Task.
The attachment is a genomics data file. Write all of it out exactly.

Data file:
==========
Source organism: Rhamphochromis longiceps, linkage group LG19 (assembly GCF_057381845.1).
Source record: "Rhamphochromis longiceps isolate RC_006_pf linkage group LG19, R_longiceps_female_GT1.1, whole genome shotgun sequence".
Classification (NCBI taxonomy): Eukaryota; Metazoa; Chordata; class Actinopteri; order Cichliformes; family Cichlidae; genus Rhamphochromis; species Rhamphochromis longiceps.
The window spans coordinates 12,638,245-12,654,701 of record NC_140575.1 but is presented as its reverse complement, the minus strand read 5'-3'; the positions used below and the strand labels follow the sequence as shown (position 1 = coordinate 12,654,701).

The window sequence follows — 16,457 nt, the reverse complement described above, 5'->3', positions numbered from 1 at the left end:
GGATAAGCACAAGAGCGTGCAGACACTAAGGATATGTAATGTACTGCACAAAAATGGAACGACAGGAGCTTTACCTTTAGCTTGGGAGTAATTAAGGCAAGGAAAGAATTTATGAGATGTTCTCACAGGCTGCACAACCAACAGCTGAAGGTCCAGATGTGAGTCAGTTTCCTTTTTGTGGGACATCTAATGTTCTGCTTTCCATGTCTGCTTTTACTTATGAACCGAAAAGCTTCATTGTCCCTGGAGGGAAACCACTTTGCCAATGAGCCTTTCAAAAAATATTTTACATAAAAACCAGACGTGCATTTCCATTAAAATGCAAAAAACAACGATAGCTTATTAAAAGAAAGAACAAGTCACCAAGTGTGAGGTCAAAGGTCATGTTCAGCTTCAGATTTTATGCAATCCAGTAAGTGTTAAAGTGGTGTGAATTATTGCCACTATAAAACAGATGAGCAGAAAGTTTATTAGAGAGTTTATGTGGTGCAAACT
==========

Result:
Source organism: Rhamphochromis longiceps, linkage group LG19 (assembly GCF_057381845.1).
Source record: "Rhamphochromis longiceps isolate RC_006_pf linkage group LG19, R_longiceps_female_GT1.1, whole genome shotgun sequence".
Classification (NCBI taxonomy): Eukaryota; Metazoa; Chordata; class Actinopteri; order Cichliformes; family Cichlidae; genus Rhamphochromis; species Rhamphochromis longiceps.
The window spans coordinates 12,638,245-12,654,701 of record NC_140575.1 but is presented as its reverse complement, the minus strand read 5'-3'; the positions used below and the strand labels follow the sequence as shown (position 1 = coordinate 12,654,701).

The window sequence follows — 16,457 nt, the reverse complement described above, 5'->3', positions numbered from 1 at the left end:
GGATAAGCACAAGAGCGTGCAGACACTAAGGATATGTAATGTACTGCACAAAAATGGAACGACAGGAGCTTTACCTTTAGCTTGGGAGTAATTAAGGCAAGGAAAGAATTTATGAGATGTTCTCACAGGCTGCACAACCAACAGCTGAAGGTCCAGATGTGAGTCAGTTTCCTTTTTGTGGGACATCTAATGTTCTGCTTTCCATGTCTGCTTTTACTTATGAACCGAAAAGCTTCATTGTCCCTGGAGGGAAACCACTTTGCCAATGAGCCTTTCAAAAAATATTTTACATAAAAACCAGACGTGCATTTCCATTAAAATGCAAAAAACAACGATAGCTTATTAAAAGAAAGAACAAGTCACCAAGTGTGAGGTCAAAGGTCATGTTCAGCTTCAGATTTTATGCAATCCAGTAAGTGTTAAAGTGGTGTGAATTATTGCCACTATAAAACAGATGAGCAGAAAGTTTATTAGAGAGTTTATGTGGTGCAAACT